White Plains Daily News Service Since 2000 A.D. "24 YEARS DAILY COVERAGE OF WHITE PLAINS NY USA. John F. Bailey, Editor (914) 997-1607 firstname.lastname@example.org Cell: 914-673-4054. (WE ALWAYS CALL YOU BACK.) News Politics Personalities Neighborhoods Schools Finance Real Estate Commentary Reviews Policy Correspondence Poetry Philosophy Photojournalism Arts. The WHITE PLAINS CITIZENETREPORTER. TELEVISION: "White Plains Week" News Roundup, 7:30 EDT FRI, 7 EDT MON & the incisive "People to Be Heard" Interview Program 8PM EDT THURS, 7 PM EDT SAT on FIOS CH 45 THROUGHOUT WESTCHESTER AND, ALTICE OPTIMUM WHITE PLAINS CH 76 "Fighting for Truth, Justice and the American Way." EXTRA! EXTRA! READ ALL ABOUT IT! CHOICE OF WHITE PLAINS, WESTCHESTER AND THE WORLD FOR 23 YEARS. AND YOU CAN READ THE TYPE! ADVERTISE WHERE THE EYES AND THINKERS ARE FROM ALL OVER THE WORLD! (RATINGS SOURCE WORDPRESS ROBOT FREE)) THE NEWS YOU NEED TO KNOW THAT THEY DON'T TELL YOU! LOOK FOR THE FEDORA!
The Stock Market Crash of 1929 occurred on Friday, October 29, 1929, when Wall Street investors traded some 16 million shares on the New York Stock Exchange in a single day. Billions of dollars were lost, wiping out thousands of investors. In the aftermath of that event, sometimes called “Black Tuesday,” America and the rest of the industrialized world spiraled downward into the Great Depression, the deepest and longest-lasting economic downturn in the history of the Western industrialized world up to that time.
What Caused the 1929 Stock Market Crash?
During the 1920s, the U.S. stock market underwent rapid expansion, reaching its peak in August 1929 after a period of wild speculation in the Roaring Twenties. By then, production had already declined and unemployment had risen, leaving stocks in great excess of their real value.
Stock prices began to decline in September and early October 1929, and on October 18 a big drop in stock prices began. Panic soon set in, and on October 24, Black Thursday, a record 12,894,650 shares were traded. Investment companies and leading bankers attempted to stabilize the market by buying up great blocks of stock, producing a moderate rally on Friday.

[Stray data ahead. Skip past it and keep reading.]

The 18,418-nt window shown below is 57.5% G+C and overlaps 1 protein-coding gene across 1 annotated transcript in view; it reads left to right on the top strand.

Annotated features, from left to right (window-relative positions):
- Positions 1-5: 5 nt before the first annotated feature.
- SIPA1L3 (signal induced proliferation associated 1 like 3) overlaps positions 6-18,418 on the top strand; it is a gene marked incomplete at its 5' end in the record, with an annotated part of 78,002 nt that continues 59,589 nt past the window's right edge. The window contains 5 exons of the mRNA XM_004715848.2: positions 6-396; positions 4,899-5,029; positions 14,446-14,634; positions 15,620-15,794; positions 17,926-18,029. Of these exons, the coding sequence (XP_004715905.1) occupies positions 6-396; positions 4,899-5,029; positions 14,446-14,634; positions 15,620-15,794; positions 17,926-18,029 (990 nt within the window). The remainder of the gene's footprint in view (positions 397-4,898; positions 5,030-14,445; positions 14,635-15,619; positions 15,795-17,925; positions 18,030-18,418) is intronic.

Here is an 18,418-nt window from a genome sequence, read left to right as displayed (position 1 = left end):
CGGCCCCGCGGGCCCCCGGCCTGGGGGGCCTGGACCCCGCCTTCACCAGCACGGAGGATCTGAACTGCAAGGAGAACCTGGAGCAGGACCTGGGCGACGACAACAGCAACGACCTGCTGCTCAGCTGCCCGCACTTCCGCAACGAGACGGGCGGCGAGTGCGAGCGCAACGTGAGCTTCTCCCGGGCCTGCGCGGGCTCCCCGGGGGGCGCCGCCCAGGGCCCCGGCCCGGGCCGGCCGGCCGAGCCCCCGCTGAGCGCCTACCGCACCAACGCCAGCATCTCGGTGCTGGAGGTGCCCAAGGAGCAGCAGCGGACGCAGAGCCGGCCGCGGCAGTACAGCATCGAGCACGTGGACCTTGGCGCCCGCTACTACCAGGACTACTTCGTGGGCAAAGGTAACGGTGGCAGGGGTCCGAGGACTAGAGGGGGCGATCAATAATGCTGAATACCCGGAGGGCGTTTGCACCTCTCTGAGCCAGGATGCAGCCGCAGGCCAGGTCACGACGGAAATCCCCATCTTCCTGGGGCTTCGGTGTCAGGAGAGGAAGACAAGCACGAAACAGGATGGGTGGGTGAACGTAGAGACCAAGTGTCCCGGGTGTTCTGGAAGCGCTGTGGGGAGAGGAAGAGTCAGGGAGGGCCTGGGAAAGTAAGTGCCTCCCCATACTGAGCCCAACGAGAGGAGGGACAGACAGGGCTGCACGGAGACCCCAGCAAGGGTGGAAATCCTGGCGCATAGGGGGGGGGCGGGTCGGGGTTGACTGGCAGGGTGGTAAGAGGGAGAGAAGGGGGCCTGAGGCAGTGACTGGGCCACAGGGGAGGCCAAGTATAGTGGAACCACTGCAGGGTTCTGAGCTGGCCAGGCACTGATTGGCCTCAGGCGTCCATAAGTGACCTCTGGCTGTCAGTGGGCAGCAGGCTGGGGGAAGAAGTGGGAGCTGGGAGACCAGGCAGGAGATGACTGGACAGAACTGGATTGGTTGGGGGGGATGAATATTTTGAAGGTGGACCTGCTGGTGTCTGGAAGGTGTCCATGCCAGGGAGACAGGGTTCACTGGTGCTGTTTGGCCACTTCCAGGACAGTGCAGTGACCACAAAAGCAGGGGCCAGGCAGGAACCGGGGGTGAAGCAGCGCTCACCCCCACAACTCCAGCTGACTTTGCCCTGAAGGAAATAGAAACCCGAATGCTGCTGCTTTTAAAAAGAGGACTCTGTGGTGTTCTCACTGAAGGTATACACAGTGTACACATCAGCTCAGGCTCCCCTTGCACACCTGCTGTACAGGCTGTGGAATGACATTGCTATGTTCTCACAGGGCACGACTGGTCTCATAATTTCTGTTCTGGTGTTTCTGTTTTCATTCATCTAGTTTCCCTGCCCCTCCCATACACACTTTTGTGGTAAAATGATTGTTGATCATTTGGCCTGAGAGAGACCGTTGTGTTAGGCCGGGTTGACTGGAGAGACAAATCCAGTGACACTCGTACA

On Monday, however, the storm broke anew, and the market went into free fall. Black Monday was followed by Black Tuesday—October 29, 1929—during which stock prices collapsed completely and 16,410,030 shares were traded on the New York Stock Exchange in a single day. Billions of dollars were lost, wiping out thousands of investors, and stock tickers ran hours behind because the machinery could not handle the tremendous volume of trading.
Effects of the 1929 Stock Market Crash: The Great Depression
After October 29, 1929, stock prices had nowhere to go but up, so there was considerable recovery during succeeding weeks. Overall, however, prices continued to drop as the United States slumped into the Great Depression, and by 1932 stocks were worth only about 20 percent of their value in the summer of 1929.
The stock market crash of 1929 was not the sole cause of the Great Depression, but it did act to accelerate the global economic collapse which it was also a symptom. Stock prices continued to drop through 1932 when the Dow Jones Industrial Average—a widely-used benchmark for blue-chip stocks in the United States—closed at 41.22, its lowest value of the 20th century, 89 percent below its peak.